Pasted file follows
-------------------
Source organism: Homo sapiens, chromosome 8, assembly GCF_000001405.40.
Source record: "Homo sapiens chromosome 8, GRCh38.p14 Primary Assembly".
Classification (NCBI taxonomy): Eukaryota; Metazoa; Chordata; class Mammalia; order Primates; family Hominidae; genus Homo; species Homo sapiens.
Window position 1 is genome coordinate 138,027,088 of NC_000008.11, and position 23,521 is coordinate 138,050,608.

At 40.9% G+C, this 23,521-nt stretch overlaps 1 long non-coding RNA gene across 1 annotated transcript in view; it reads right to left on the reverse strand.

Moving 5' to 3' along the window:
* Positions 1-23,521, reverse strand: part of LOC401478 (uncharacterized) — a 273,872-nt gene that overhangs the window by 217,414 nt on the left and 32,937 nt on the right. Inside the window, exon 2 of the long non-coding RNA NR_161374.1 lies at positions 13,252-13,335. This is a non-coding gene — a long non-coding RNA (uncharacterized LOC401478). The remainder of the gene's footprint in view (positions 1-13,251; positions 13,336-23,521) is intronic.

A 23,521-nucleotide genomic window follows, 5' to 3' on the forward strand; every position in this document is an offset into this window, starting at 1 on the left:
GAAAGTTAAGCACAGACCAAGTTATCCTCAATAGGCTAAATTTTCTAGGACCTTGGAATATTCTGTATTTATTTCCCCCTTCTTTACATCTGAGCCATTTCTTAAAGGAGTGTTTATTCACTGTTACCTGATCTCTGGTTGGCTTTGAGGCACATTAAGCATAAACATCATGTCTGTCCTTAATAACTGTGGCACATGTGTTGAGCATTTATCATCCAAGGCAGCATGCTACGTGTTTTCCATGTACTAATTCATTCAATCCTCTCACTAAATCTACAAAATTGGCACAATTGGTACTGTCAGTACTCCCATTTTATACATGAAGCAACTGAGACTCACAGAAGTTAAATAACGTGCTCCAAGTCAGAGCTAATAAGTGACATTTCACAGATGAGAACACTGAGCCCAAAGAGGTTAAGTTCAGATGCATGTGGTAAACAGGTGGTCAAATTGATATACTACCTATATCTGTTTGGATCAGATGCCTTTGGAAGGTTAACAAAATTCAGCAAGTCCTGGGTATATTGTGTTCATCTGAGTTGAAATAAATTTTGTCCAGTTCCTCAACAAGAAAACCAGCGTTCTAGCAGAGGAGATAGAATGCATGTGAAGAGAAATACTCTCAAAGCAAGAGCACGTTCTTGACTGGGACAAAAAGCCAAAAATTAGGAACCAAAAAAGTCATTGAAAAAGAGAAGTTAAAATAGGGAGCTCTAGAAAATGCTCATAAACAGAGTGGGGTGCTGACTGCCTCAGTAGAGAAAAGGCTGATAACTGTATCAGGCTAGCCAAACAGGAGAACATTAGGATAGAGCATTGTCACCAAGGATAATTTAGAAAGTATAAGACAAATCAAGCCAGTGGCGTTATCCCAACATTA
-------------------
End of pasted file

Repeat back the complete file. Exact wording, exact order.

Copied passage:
Source organism: Homo sapiens, chromosome 8, assembly GCF_000001405.40.
Source record: "Homo sapiens chromosome 8, GRCh38.p14 Primary Assembly".
Classification (NCBI taxonomy): Eukaryota; Metazoa; Chordata; class Mammalia; order Primates; family Hominidae; genus Homo; species Homo sapiens.
Window position 1 is genome coordinate 138,027,088 of NC_000008.11, and position 23,521 is coordinate 138,050,608.

At 40.9% G+C, this 23,521-nt stretch overlaps 1 long non-coding RNA gene across 1 annotated transcript in view; it reads right to left on the reverse strand.

Moving 5' to 3' along the window:
* Positions 1-23,521, reverse strand: part of LOC401478 (uncharacterized) — a 273,872-nt gene that overhangs the window by 217,414 nt on the left and 32,937 nt on the right. Inside the window, exon 2 of the long non-coding RNA NR_161374.1 lies at positions 13,252-13,335. This is a non-coding gene — a long non-coding RNA (uncharacterized LOC401478). The remainder of the gene's footprint in view (positions 1-13,251; positions 13,336-23,521) is intronic.

A 23,521-nucleotide genomic window follows, 5' to 3' on the forward strand; every position in this document is an offset into this window, starting at 1 on the left:
GAAAGTTAAGCACAGACCAAGTTATCCTCAATAGGCTAAATTTTCTAGGACCTTGGAATATTCTGTATTTATTTCCCCCTTCTTTACATCTGAGCCATTTCTTAAAGGAGTGTTTATTCACTGTTACCTGATCTCTGGTTGGCTTTGAGGCACATTAAGCATAAACATCATGTCTGTCCTTAATAACTGTGGCACATGTGTTGAGCATTTATCATCCAAGGCAGCATGCTACGTGTTTTCCATGTACTAATTCATTCAATCCTCTCACTAAATCTACAAAATTGGCACAATTGGTACTGTCAGTACTCCCATTTTATACATGAAGCAACTGAGACTCACAGAAGTTAAATAACGTGCTCCAAGTCAGAGCTAATAAGTGACATTTCACAGATGAGAACACTGAGCCCAAAGAGGTTAAGTTCAGATGCATGTGGTAAACAGGTGGTCAAATTGATATACTACCTATATCTGTTTGGATCAGATGCCTTTGGAAGGTTAACAAAATTCAGCAAGTCCTGGGTATATTGTGTTCATCTGAGTTGAAATAAATTTTGTCCAGTTCCTCAACAAGAAAACCAGCGTTCTAGCAGAGGAGATAGAATGCATGTGAAGAGAAATACTCTCAAAGCAAGAGCACGTTCTTGACTGGGACAAAAAGCCAAAAATTAGGAACCAAAAAAGTCATTGAAAAAGAGAAGTTAAAATAGGGAGCTCTAGAAAATGCTCATAAACAGAGTGGGGTGCTGACTGCCTCAGTAGAGAAAAGGCTGATAACTGTATCAGGCTAGCCAAACAGGAGAACATTAGGATAGAGCATTGTCACCAAGGATAATTTAGAAAGTATAAGACAAATCAAGCCAGTGGCGTTATCCCAACATTA